Thermaltake SMART 750W SP-750P OverviewRHKCommander959 - September 9, 2013
Category: Power Supplies
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Thermaltake SMART 750W SP-750P Introduction:
Power supply technology has grown to target multiple needs – features can include high efficiency, high output, high quality, low noise, low temperatures, durable, convenience (modular), affordability (which often means some of those previously mentioned features were sacrificed), and anything else that has been left out. Over the years the average power consumption has not fluctuated very much; each generation of computer technology is faster, but energy consumption is swayed by increases in efficiency. What this means is that energy output is not a priority on research and development for power supply manufacturers. The main development lately has been in increasing efficiency recognized generally through the 80 PLUS certification program where manufacturers volunteer their products and are tested, and then given an efficiency rating ranging from 80 PLUS to 80 PLUS Bronze, Silver, Gold, Platinum, and Titanium. This naming convention makes it easy for consumers to find out approximately how efficient they could expect a given unit to be in their system. Power supplies at different price points combine various features together; the cheaper units will have less whereas more expensive will obviously have more features.
Up for review is the Thermaltake SMART 750W SP-750P power supply unit. This unit is high mid-range and should show minimal sacrifices, one of which is a lack of modular or even sleeved cabling. Instead Thermaltake opted for black ribbon cables comprised of several wires connected together. This keeps the unit looking elegant without the inherent costs of sleeved and modular cabling. The SP-750M is another model that is offered with modular wiring at a higher cost. The unit is a high efficiency model rated 80 PLUS Bronze; this means consumers on 115VAC can expect 82% efficiency (81% for 230VAC) at 20% and 100% loads, and 85% efficiency at 50% load for either 115VAC or 230VAC. Efficiency is important for multiple reasons: the more efficient a unit is at converting the power from AC to DC means it will waste less electricity and also generate less heat, both of which are good things!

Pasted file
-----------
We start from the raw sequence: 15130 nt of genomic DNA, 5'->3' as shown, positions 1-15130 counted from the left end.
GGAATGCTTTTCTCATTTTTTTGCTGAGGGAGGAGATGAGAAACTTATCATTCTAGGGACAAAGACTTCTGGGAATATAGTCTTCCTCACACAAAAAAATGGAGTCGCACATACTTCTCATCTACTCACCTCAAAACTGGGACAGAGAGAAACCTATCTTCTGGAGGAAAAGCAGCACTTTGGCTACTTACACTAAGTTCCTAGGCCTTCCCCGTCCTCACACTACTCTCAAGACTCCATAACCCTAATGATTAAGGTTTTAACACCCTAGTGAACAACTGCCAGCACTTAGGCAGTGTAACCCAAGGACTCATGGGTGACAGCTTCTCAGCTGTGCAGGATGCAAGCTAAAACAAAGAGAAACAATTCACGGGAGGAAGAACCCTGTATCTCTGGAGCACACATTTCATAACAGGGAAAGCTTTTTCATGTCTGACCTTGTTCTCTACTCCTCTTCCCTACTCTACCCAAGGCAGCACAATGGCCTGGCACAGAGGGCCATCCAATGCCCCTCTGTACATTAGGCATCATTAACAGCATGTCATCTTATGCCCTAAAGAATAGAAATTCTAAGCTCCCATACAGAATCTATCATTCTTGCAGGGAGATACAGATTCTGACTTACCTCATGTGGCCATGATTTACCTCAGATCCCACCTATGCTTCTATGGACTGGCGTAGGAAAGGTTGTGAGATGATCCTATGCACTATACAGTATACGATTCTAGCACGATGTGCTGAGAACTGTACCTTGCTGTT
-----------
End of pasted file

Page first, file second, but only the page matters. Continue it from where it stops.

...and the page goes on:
The rated output of the power supply unit is not affected by efficiency; what that means is an 80 PLUS 750W unit provides the same amount of DC power potential to the system components as an 80 PLUS Bronze 750W unit, it just takes more AC power to do the conversion. When buying a power supply unit it is a good idea to try to buy big in terms of power output, remember that the highest efficiency was around half-loaded plus buying a much larger supply leaves room for future upgrades.
Thermaltake SMART 750W SP-750P Closer Look:
The Thermaltake SMART 750W power supply is packed in a nice, smooth box. The color scheme – both on the box and power supply itself – is mainly black, gray, and bronze colorings. The top of the box lists the 80 PLUS Bronze rating, five-year warranty, and ErP Lot 6 (European regulation designed to lower standby power consumption, especially when combined with ErP motherboards). The center explains what the SMART Series moniker is for: “SMART Series power supplies were tested with live PC systems during design phase to deliver maximum compatibility with current components.” Flipping the box over shows a fairly comprehensive list of features and specifications. The left side has pictures of the Japanese Main capacitor, OCP/OVP/UVP/OPP/SCP protection, 140mm fan, and the black ribbon cables that are misidentified as modular. The right side lists the voltages and amperage supplied as well as how many connectors to expect (one 24-pin Main, one 4+4-pin ATX/EPS, four Molex Peripheral, eight SATA, four 6+2-pin PCIE, and one FDD). The bottom shows the efficiency at given load capacities, fan speed and noise versus load capacity, and some of the different regulatory certifications that this unit has.
One side of the box has the main features listed in several of the most popular languages in the world. Details include the ATX V2.3 and EPS 12V standard support, 750W of continuous output at 40 °C, 80 PLUS Bronze certification, and it also calls the cables modular again although this power supply is not modular. The other sides of the box have the Thermaltake logo or an isometric view of the power supply unit with SMART 750W printed nearby.
Opening the box reveals the manuals sitting atop the power supply unit, which itself is protected by a bubble-wrapping formed into a pouch. The cables are held together in a clump using a twist tie, and a silica gel desiccant packet is also held under the tie. Included with the power supply is a power cable, pack of four black screws, and two manuals.
Continue on to the next page to get a look at the power supply unit itself!